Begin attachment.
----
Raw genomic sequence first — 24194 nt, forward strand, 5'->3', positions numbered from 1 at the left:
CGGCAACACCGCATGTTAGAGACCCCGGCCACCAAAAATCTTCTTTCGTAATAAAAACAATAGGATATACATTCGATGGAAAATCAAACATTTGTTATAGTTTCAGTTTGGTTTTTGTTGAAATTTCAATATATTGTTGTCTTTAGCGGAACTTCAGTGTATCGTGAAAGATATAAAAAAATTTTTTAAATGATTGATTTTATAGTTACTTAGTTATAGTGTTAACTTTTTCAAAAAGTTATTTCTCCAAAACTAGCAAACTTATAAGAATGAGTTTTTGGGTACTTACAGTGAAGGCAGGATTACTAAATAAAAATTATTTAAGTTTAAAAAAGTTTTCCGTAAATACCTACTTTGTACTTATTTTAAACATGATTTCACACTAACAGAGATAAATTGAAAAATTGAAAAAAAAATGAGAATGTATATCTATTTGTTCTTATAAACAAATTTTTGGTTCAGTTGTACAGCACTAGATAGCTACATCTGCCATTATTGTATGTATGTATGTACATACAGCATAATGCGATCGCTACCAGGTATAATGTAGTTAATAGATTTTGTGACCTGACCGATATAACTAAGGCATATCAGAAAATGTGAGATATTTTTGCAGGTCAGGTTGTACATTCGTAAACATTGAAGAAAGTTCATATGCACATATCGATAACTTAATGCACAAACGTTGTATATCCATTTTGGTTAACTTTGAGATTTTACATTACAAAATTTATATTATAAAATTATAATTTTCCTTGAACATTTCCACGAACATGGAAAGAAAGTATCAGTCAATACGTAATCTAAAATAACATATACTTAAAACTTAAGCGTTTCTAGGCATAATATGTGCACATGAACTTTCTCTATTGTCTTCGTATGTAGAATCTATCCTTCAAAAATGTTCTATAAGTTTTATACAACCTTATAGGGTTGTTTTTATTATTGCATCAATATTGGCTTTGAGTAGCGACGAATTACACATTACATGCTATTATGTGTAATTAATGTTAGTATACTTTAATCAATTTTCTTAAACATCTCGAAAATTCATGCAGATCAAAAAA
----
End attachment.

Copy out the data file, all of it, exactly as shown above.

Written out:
Raw genomic sequence first — 24194 nt, forward strand, 5'->3', positions numbered from 1 at the left:
CGGCAACACCGCATGTTAGAGACCCCGGCCACCAAAAATCTTCTTTCGTAATAAAAACAATAGGATATACATTCGATGGAAAATCAAACATTTGTTATAGTTTCAGTTTGGTTTTTGTTGAAATTTCAATATATTGTTGTCTTTAGCGGAACTTCAGTGTATCGTGAAAGATATAAAAAAATTTTTTAAATGATTGATTTTATAGTTACTTAGTTATAGTGTTAACTTTTTCAAAAAGTTATTTCTCCAAAACTAGCAAACTTATAAGAATGAGTTTTTGGGTACTTACAGTGAAGGCAGGATTACTAAATAAAAATTATTTAAGTTTAAAAAAGTTTTCCGTAAATACCTACTTTGTACTTATTTTAAACATGATTTCACACTAACAGAGATAAATTGAAAAATTGAAAAAAAAATGAGAATGTATATCTATTTGTTCTTATAAACAAATTTTTGGTTCAGTTGTACAGCACTAGATAGCTACATCTGCCATTATTGTATGTATGTATGTACATACAGCATAATGCGATCGCTACCAGGTATAATGTAGTTAATAGATTTTGTGACCTGACCGATATAACTAAGGCATATCAGAAAATGTGAGATATTTTTGCAGGTCAGGTTGTACATTCGTAAACATTGAAGAAAGTTCATATGCACATATCGATAACTTAATGCACAAACGTTGTATATCCATTTTGGTTAACTTTGAGATTTTACATTACAAAATTTATATTATAAAATTATAATTTTCCTTGAACATTTCCACGAACATGGAAAGAAAGTATCAGTCAATACGTAATCTAAAATAACATATACTTAAAACTTAAGCGTTTCTAGGCATAATATGTGCACATGAACTTTCTCTATTGTCTTCGTATGTAGAATCTATCCTTCAAAAATGTTCTATAAGTTTTATACAACCTTATAGGGTTGTTTTTATTATTGCATCAATATTGGCTTTGAGTAGCGACGAATTACACATTACATGCTATTATGTGTAATTAATGTTAGTATACTTTAATCAATTTTCTTAAACATCTCGAAAATTCATGCAGATCAAAAAA